Susan, as a manager, noticed that an employee’s first response to change is to complain. She realized that this is the fear talking. It was important to listen to her employee’s concerns and to reassure them that she is still on the right course to implement the organizations’ vision. If the employee continued to complain, she would talk to them further. What is their complaint? Then she would ask them to be a part of the solution instead of being a complainer. Complaining feeds the negative dog, so as in The Positive Dog by Jon Gordon2, think of the solution and feed the positive dog instead!
Once Susan had an employee, named Daisy, and all she wanted to do was complain. Daisy did not handle change well. As her unit was moving forward, toward their vision, Daisy was only able to dwell on the past, say how things used to be and the negative energy was affecting the entire staff. Susan explained to Daisy that she needed to let the past go and move forward with the team’s vision. Susan explained that they could not change the past, but they could change their future…. for the positive! So, Susan asked Daisy that when she had a complaint to write it down and before bringing the complaint forward, to write down a solution as well. At their next meeting, Daisy brought forward a list of complaints, some with solutions, and the group went through them one by one. Each issue was addressed individually and each complaint was resolved immediately. Daisy, finally realized that if issues arose with change that they would be addressed and that change didn’t have to be negative. Finally, Daisy was able to let go of the past and join the team on our bus.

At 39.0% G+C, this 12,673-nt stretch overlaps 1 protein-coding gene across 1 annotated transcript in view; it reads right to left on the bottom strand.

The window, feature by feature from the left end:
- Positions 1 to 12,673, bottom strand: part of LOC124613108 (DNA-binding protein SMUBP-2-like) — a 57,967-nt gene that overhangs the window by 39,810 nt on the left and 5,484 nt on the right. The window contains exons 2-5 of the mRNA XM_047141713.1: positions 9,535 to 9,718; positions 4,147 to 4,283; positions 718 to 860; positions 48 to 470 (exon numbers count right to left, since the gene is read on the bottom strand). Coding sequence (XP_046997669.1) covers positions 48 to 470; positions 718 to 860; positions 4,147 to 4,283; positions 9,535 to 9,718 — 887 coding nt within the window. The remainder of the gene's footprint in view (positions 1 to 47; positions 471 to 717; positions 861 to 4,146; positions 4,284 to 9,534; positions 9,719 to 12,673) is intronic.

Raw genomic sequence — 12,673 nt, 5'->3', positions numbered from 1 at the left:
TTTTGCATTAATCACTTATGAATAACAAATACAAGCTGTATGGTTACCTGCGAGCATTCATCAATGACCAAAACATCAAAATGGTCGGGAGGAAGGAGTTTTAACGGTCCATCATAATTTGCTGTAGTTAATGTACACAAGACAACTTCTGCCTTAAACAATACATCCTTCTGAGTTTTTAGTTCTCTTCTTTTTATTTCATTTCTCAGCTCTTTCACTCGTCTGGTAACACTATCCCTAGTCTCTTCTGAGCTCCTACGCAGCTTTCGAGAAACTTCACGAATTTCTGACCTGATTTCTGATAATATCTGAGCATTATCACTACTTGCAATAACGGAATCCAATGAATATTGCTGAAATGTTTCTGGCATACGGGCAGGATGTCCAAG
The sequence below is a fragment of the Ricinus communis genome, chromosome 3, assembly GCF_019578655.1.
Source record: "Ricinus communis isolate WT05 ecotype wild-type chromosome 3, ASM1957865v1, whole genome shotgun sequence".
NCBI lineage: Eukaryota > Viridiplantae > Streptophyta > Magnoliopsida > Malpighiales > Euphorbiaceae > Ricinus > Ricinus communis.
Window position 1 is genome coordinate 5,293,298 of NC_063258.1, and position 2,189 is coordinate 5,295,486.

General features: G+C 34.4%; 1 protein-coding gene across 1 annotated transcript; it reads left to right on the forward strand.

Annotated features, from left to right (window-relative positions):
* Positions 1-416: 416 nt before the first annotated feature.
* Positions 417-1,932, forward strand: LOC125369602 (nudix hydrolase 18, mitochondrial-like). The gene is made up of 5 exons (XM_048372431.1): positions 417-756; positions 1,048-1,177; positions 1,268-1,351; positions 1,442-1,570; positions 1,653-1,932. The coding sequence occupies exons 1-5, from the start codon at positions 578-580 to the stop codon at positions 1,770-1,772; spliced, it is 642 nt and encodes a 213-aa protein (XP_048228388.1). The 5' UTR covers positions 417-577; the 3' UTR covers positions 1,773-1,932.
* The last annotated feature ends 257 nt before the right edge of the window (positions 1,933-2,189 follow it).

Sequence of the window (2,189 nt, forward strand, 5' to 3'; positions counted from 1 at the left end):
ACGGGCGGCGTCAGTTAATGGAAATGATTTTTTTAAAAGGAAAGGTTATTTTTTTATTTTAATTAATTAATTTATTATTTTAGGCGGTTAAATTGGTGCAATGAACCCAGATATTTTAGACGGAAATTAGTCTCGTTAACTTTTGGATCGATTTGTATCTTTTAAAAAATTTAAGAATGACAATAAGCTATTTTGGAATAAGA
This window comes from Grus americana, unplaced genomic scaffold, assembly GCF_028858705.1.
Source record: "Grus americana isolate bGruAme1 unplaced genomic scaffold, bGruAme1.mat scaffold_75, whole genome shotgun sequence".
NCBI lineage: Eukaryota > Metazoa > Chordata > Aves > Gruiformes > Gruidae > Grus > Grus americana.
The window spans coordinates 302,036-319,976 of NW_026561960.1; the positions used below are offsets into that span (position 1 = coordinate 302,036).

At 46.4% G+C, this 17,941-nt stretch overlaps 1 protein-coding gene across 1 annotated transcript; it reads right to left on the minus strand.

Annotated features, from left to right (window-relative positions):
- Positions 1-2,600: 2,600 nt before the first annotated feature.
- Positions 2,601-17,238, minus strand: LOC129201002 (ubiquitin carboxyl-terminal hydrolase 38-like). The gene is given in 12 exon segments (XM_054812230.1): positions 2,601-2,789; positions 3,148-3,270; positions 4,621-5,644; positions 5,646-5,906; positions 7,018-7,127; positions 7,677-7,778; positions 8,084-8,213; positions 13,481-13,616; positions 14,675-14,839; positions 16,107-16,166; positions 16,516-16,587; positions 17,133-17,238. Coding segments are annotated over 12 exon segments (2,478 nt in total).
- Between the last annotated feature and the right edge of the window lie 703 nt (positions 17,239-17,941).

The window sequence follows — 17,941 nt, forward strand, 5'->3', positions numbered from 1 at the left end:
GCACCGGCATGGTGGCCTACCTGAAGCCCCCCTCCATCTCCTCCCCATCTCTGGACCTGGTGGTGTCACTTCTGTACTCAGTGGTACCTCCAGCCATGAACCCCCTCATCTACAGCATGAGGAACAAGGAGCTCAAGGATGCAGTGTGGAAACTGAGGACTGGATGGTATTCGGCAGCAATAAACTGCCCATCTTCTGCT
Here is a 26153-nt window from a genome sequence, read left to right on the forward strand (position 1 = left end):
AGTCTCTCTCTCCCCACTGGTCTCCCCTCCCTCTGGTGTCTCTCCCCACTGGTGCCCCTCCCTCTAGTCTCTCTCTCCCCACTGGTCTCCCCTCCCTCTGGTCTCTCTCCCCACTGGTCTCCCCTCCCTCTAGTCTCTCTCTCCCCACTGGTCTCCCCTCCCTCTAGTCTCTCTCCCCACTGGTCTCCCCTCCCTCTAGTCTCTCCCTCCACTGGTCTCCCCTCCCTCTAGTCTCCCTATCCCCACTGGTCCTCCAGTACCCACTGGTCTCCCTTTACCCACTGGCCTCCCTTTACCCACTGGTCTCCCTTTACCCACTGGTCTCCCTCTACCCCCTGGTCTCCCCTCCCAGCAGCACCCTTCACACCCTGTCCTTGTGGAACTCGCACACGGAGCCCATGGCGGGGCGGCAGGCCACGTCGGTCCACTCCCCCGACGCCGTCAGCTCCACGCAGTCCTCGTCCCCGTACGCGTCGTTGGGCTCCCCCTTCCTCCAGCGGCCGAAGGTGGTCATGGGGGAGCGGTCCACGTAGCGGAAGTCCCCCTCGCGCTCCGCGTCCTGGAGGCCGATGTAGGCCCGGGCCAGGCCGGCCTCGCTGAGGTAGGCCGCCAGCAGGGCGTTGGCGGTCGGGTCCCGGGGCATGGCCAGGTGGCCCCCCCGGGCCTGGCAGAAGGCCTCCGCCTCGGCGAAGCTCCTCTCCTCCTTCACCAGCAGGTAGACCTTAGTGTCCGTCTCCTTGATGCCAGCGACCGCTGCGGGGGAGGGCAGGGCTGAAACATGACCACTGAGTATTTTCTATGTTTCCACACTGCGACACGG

Negativity is like a virus that spreads causing problems with productivity and morale, and may ultimately prevent a department from achieving success, so you are wise to seek ways to remove it before it increases. Although everyone has moments of negativity about his or her work, when it becomes a habit, it becomes a problem.6 Negativity can be very infectious in the workplace. At first, you begin with one negative team member, and before too long you have several. You have to stop the spread of the negative behavior. Empower the positive people to stand up to the negative ones and say to them, “We do not allow negativity here” …or as Jon Gordon (2007, pg. 47) would say, “We don’t allow any Energy Vampires on our bus!”
Negative people will stop you from obtaining your vision. Negative team members are usually the lower performers. The low performers will have to eventually step up to the plate or get off the bus. You have to identify the negative team members who are affecting your team’s success. Once you identify those vampires, you need to do the following:
When Susan spoke to her employees and rolled out the bus concept, there were many staff members that were a relieved. They felt relief in the fact that the negative behavior was not was going to be a part of their work environment anymore. Many agreed that the negative behavior was more exhausting than the busiest work day. They felt empowered to be able to say to negative teammates that they did not want to hear it, or that was not allowed on our bus. In fact, immediately after their meeting, and several times since, Susan overheard staff members make a comment to a negative one or one complaining. They actually called them out on the negative behavior….and those people immediately stopped!
Another situation Susan encountered was with Amy. Amy was the newest employee in the unit. She just wanted to fit in with the other staff. So, when other staff was being negative around Amy, she would agree and join in with the negative behavior. One day Susan spoke with Amy and pointed out the negative behavior. Amy was devastated. She didn’t realize how she was behaving and the negative impact on other staff members. Amy apologized and stated that she would strive to be positive and not to let the negative behavior spread. Since her discussion, Susan has seen a whole new side of positive Amy, but she has stepped up to the plate and been a great team-player and asset to their team.